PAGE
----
A first step in developing a theology of onions is to recognize how beautiful they are. When I watched the video above from the Spiritual Literacy DVD series, using the words of Mary Hays Grieco to help me find God in an onion, I saw this clearly. I, too, believe that we can experience the beauty of God in the beauty of the world, onions much included.
At the same time as I saw this video, I received a meal from Blue Apron meal delivery service that included onions to be used in a salad. I watched the videos on dicing onions (shared at bottom of post) and thought to myself: "Well that's interesting, but it's not exactly mystical or spiritual, you can't chop God up with a knife."
My partner, Kathy McDaniel, quickly disabused me of this illusion. Familiar with the alphabet of spiritual literacy offered by Frederic and Mary Ann Brussat, she pointed out that slicing onions is a spiritual activity, too, otherwise called Hospitality. The very intention to share and the physical act of sharing are as mystical as anything else. In her words: "There's as much spirituality in hospitality as in quiet contemplation, and maybe a lot more."
She was right. No, we do not exactly divide God up with a knife. But, yes, we do share God with others, helping God become many as well as one. Just as our influence in the world, for good and ill, is diversified, such that we ourselves are found in many places; so God's influence in the world, and God's presence through that influence, is diversified. God wants to be many as well as one, and we can help God in this way. Our very intention to share love is one way that God is in the world. Dice away. God is not simply in the Beauty but also in the Hospitality.
And in the tears, too. When you chop up onions you cry. There are good scientific reasons for this. Apparently the gas from the onion enters the eye and mixes with the natural water in the eye to form sulfuric acid. The tears are meant to clean our eyes. Maybe there's some spirituality in the tears, too, or at least in the idea of being cleaned out of our illusions, so that we can see more clearly.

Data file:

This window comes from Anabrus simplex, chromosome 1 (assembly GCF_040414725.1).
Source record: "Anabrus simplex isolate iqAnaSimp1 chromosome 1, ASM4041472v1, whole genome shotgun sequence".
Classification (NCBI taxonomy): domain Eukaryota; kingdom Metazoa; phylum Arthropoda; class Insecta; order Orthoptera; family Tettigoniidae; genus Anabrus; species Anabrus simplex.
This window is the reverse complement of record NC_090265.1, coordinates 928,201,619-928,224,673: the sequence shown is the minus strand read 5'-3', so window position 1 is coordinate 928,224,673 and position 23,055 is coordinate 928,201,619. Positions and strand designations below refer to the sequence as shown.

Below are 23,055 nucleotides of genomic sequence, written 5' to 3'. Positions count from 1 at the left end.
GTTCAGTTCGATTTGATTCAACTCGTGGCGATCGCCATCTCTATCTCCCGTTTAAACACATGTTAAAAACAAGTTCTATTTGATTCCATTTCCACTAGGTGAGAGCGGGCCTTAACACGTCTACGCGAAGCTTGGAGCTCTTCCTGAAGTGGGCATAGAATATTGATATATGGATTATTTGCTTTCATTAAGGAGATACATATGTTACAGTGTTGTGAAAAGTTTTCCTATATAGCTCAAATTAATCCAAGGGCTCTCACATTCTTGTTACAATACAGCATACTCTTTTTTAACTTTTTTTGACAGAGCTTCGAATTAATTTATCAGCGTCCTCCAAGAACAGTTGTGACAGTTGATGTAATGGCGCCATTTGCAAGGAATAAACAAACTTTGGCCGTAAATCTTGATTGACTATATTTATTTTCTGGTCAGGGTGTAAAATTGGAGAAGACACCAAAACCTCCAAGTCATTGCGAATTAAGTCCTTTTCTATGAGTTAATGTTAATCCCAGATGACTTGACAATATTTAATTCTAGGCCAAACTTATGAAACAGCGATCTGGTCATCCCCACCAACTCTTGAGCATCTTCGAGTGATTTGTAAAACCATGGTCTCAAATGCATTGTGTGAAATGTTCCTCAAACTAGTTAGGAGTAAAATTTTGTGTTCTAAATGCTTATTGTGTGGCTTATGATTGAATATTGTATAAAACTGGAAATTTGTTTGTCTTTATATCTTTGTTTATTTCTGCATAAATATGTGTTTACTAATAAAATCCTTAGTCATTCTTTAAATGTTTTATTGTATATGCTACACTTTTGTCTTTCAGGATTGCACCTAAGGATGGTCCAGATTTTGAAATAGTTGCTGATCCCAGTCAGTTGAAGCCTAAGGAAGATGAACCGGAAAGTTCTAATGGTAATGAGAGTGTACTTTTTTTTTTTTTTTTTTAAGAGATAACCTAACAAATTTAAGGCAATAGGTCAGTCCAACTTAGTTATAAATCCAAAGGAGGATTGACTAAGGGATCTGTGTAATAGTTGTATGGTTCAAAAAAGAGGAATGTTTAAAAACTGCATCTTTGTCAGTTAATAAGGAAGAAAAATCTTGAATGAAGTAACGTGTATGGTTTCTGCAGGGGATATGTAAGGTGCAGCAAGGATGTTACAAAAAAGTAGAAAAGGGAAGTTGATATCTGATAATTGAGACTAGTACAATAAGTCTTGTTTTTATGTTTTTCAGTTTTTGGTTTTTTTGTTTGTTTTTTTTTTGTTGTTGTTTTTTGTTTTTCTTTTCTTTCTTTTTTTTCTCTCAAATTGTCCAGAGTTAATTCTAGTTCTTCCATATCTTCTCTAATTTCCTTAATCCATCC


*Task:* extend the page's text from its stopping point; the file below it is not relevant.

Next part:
What do we see? Well, it all depends. We can see a world needful of our hospitality; we see the beauty of the onion; we can see our own beauty, too, not only in moments of happiness but in tearful moments as well. Dice and cry, dice and cry. Part of a theology of onions may well lie in a spirituality in what the Brussat's call You: the affirmation of yourself as a subject worthy of tears and laughter, along with everyone else, in a universe that is itself multi-layered, like an onion.
One last thing. I have said that God wants to be sliced, because God wants to be shared with the world. But I’d like to suggest that God may be sliced even apart from God’s wanting to be sliced. It is the world itself, hospitable or otherwise, that tears up God, because God is always affected by the world.
I know this is blasphemous. I know that, from the perspective of so many monotheists — Jewish, Christian and Muslim — it is important to say that, one way or another, God is self-sufficient and self-contained: a One who may become many, but who could also remain simply One.
Still, I wonder. For us process thinkers there is a sense in which God is involuntarily sliced by the whole world, and cannot help but be sliced by the world, because God is love and love is empathy. Whitehead speaks of this empathic side of God as God’s vulnerability, God’s suffering. When we slice each other up, when we harm each other and ourselves, God, too, is affected by our harm. There are tears, even in God.
I am speaking of tears more literally than you might imagine. After all, from a process perspective, God experiences the world through empathy, in such a way that the world itself affects God and helps bring God into existence. Let tears be a name for God's physical feelings of the universe and the emotions, the subjective forms, that clothe God’s feeling. So, no, maybe God cannot be sliced like an onion. But surely God knows what it is like to be torn apart, to tear up, in the face of worldly pain and the harm we do to one another. Only then can God become, in God's own way, a fellow sufferer who understands. Only then can God share in our humanity. Only then can God be God.